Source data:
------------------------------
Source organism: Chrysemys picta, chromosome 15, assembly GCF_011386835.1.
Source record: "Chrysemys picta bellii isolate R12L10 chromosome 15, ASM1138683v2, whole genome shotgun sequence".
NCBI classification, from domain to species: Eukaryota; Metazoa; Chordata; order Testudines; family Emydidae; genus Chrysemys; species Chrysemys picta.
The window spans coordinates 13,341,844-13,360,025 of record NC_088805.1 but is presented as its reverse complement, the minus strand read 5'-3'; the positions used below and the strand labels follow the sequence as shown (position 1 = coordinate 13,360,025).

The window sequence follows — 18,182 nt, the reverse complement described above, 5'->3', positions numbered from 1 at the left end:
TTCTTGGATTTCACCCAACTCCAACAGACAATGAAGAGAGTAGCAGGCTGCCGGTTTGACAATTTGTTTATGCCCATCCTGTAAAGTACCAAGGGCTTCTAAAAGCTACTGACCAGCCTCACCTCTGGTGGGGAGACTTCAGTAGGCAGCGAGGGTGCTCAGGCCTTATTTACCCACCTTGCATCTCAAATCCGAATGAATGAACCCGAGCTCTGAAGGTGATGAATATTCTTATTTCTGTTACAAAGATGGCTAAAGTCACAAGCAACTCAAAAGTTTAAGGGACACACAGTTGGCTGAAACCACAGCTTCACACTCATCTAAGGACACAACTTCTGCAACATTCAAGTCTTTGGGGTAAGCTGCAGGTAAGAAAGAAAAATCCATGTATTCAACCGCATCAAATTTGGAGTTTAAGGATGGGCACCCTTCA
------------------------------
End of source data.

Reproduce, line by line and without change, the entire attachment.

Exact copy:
Source organism: Chrysemys picta, chromosome 15, assembly GCF_011386835.1.
Source record: "Chrysemys picta bellii isolate R12L10 chromosome 15, ASM1138683v2, whole genome shotgun sequence".
NCBI classification, from domain to species: Eukaryota; Metazoa; Chordata; order Testudines; family Emydidae; genus Chrysemys; species Chrysemys picta.
The window spans coordinates 13,341,844-13,360,025 of record NC_088805.1 but is presented as its reverse complement, the minus strand read 5'-3'; the positions used below and the strand labels follow the sequence as shown (position 1 = coordinate 13,360,025).

The window sequence follows — 18,182 nt, the reverse complement described above, 5'->3', positions numbered from 1 at the left end:
TTCTTGGATTTCACCCAACTCCAACAGACAATGAAGAGAGTAGCAGGCTGCCGGTTTGACAATTTGTTTATGCCCATCCTGTAAAGTACCAAGGGCTTCTAAAAGCTACTGACCAGCCTCACCTCTGGTGGGGAGACTTCAGTAGGCAGCGAGGGTGCTCAGGCCTTATTTACCCACCTTGCATCTCAAATCCGAATGAATGAACCCGAGCTCTGAAGGTGATGAATATTCTTATTTCTGTTACAAAGATGGCTAAAGTCACAAGCAACTCAAAAGTTTAAGGGACACACAGTTGGCTGAAACCACAGCTTCACACTCATCTAAGGACACAACTTCTGCAACATTCAAGTCTTTGGGGTAAGCTGCAGGTAAGAAAGAAAAATCCATGTATTCAACCGCATCAAATTTGGAGTTTAAGGATGGGCACCCTTCA